But let’s continue, because in this matter there is wax for many. We have the judge on duty at Plaza de Castilla, Antonia de Torres, to whom the request for habeas corpus of one of the detainees. It is a right to which the person deprived of liberty can resort if they believe that they are illegally, as they were de facto. The car for which a habeas corpus Manual produces a blush that is difficult to hide. A judge who forgets that the only constitutionally legitimate reasons for not admitting it reside in the absence of the assumption of a deprivation of liberty without judicial intervention or the formal requirements of article 4 of the Habeas Corpus Law are not complied with. Neither of the two circumstances occurred in this petition, but she sent it to him with a shameful “The deprivation of liberty is reasonable to the attitude adopted by Isabel.” Those who saw the video on social media already know that the applicant’s attitude basically consisted of telling the police that she knew her rights. Now the Provincial Court makes her red because she did not protect who she was supposed to protect.
Another slap on the wrist deserves the judge of Plaza de Castilla to whom the police report came charging the residents of the apartment with the crimes of disobedience and resistance to the authority that now forces him to dismiss the Hearing. Judge Marcelino Sexmero has enough experience to know perfectly what the higher instance now reminds him of, that and that complaints can be filed in one go when they are crazy.
So here we have again the problem of police officers without training and sensitivity in human rights and even basic legal ignorance, who consider it appropriate to first try to open the latch, then remove the cylinder from the lock, and finally, to impose fines. use a hand ram that destroys a door and part of a wall of a floor, to end up committing a crime them.
So here we have again the investigating judges who instead of judges consider themselves the chiefs of the police or their supporters and who get upset when it comes to establishing reforms that provide us with a true judge of guarantees, now that so many seem having forgotten that this is one of their fundamental roles.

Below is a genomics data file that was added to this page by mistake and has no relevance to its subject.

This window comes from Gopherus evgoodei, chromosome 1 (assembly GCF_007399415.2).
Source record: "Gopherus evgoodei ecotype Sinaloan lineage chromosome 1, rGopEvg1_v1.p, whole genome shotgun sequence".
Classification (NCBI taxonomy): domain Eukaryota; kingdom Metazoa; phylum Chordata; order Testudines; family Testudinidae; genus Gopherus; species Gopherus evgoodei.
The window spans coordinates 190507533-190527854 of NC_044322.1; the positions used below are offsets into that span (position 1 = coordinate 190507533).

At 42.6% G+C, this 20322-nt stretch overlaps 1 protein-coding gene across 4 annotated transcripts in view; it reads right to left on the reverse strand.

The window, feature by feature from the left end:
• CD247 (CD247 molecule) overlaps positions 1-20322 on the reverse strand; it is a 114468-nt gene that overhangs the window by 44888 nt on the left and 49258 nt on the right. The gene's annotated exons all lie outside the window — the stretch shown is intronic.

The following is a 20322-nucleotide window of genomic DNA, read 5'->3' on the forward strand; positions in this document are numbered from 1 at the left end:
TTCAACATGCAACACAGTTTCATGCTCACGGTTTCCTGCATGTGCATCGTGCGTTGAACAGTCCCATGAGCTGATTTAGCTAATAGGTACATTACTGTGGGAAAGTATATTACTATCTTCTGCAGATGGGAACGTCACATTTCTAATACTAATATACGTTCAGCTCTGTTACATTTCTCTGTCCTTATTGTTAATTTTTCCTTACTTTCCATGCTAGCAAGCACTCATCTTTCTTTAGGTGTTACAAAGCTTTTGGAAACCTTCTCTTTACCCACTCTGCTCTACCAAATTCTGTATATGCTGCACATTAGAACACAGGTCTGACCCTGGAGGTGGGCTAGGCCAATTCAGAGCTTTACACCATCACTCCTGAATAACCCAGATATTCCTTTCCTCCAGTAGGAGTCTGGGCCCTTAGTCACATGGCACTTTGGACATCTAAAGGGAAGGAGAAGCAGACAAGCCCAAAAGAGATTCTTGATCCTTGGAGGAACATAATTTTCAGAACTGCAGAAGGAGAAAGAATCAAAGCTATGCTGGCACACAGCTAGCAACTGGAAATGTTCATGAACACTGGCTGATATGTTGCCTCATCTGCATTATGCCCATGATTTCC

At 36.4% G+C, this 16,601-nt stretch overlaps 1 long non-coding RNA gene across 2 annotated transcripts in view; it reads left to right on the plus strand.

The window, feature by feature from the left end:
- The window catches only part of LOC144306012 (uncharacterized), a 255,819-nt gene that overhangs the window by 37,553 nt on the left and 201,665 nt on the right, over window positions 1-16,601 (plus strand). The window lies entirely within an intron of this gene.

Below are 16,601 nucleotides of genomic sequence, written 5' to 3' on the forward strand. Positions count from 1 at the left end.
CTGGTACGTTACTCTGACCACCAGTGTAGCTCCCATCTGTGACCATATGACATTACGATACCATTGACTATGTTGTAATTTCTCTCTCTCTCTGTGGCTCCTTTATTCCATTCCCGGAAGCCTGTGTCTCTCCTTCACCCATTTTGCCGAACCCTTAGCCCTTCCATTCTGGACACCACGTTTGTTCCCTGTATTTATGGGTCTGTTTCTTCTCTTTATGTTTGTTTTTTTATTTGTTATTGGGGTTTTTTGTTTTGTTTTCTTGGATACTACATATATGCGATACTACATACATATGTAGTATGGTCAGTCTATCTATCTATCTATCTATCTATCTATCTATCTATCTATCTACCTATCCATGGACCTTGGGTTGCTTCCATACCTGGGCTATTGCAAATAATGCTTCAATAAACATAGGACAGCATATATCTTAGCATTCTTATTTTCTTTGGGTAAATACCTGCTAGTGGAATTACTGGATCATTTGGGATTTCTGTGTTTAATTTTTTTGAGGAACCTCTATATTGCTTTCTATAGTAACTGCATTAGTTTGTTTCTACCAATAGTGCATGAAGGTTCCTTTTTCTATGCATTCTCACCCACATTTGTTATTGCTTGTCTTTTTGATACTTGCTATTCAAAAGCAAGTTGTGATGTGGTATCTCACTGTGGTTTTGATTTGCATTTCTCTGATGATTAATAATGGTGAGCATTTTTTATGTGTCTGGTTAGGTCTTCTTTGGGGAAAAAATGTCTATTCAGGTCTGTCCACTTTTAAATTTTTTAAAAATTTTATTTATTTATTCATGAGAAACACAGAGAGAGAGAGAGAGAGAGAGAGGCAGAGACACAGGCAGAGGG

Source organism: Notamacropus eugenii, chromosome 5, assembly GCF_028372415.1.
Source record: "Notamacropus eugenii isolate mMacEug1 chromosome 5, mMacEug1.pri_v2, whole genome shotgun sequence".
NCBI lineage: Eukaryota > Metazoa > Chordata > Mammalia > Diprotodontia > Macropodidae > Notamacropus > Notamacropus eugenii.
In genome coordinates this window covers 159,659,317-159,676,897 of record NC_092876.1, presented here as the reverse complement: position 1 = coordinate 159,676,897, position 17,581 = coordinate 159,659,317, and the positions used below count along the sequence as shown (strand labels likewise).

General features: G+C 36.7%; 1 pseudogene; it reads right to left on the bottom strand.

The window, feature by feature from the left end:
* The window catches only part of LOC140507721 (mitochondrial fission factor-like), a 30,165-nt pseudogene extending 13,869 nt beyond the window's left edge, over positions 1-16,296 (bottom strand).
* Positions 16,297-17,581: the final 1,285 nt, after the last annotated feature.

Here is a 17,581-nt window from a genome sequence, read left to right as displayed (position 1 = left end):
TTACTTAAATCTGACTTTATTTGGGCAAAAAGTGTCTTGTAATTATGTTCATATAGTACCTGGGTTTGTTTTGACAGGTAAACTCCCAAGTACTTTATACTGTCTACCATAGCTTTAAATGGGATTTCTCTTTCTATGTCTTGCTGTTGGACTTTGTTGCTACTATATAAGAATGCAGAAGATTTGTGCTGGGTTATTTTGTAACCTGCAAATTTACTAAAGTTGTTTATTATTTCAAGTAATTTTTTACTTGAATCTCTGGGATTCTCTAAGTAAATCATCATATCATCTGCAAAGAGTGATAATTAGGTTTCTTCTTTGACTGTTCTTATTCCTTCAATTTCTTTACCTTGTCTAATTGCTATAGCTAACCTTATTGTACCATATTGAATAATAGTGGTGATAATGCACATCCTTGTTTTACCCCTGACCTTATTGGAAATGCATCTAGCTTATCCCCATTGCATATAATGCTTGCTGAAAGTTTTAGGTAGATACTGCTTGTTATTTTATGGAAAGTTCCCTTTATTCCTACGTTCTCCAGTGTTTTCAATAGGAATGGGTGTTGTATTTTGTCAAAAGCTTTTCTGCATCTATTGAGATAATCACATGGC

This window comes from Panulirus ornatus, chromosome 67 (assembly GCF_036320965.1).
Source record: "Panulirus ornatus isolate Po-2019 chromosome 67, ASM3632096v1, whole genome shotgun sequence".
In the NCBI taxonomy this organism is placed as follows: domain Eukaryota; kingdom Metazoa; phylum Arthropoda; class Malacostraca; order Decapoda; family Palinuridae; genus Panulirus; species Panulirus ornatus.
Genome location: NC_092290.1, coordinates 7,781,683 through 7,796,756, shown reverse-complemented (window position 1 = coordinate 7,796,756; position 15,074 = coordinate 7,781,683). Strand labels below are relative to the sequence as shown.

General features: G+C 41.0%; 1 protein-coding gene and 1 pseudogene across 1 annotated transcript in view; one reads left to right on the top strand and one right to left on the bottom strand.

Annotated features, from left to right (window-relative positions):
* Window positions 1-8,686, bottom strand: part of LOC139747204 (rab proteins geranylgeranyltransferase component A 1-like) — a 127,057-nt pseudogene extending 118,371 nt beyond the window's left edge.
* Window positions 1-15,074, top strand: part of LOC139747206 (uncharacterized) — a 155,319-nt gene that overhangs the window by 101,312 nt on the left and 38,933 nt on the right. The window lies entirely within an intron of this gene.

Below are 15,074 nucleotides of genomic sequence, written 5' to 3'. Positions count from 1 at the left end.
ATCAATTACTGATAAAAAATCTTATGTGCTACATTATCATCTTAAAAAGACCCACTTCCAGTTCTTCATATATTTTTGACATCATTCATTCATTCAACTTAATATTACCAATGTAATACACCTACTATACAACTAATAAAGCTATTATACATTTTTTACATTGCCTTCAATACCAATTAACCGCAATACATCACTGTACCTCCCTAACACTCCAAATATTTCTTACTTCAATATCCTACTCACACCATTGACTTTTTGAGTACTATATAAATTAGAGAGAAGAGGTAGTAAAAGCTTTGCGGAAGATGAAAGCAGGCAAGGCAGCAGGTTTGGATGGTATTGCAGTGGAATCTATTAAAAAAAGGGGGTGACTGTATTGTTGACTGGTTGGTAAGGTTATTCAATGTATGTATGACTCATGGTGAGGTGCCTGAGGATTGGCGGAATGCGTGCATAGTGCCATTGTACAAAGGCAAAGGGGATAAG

So there we have the antidemocratic drift that makes part of society not understand that putting order cannot imply taking all the most basic rights – and what is more basic than the inviolability of our intimate space! – and that the Police do not only it is not always right but it is necessary to maintain a permanent control of legality.
So we also shine a minister-judge who shows us not only his technical-legal deficiencies but his lack of any sensitivity to what he should have devoted his life to: the defense and respect of constitutional rights.
So it goes.
We were lucky, understand the sarcasm, and this time the run over were some foreign citizens but in a very good position and a Spanish daughter of a property registrar. I say this because these things must be happening every day to hundreds of foreigners and poor Spaniards and neither we find out nor of course any judge will give them a habeas corpus either.
We have been lucky, and this be said with all seriousness, because in the progressive and constant deterioration of the exercise of the judicial function there are still professionals who put things in their place on time – such as Rosario Esteban, José Sierra and Jesús Bergés -, although their number decreases more and more. And lawyers who are willing to fight, like Ospina, who with the filing of the complaint against the police prevented the residents from having to declare as accused.
I applaud some and abhor others and I write it because only with transparency will we discover the true scope of the disaster of our Justice.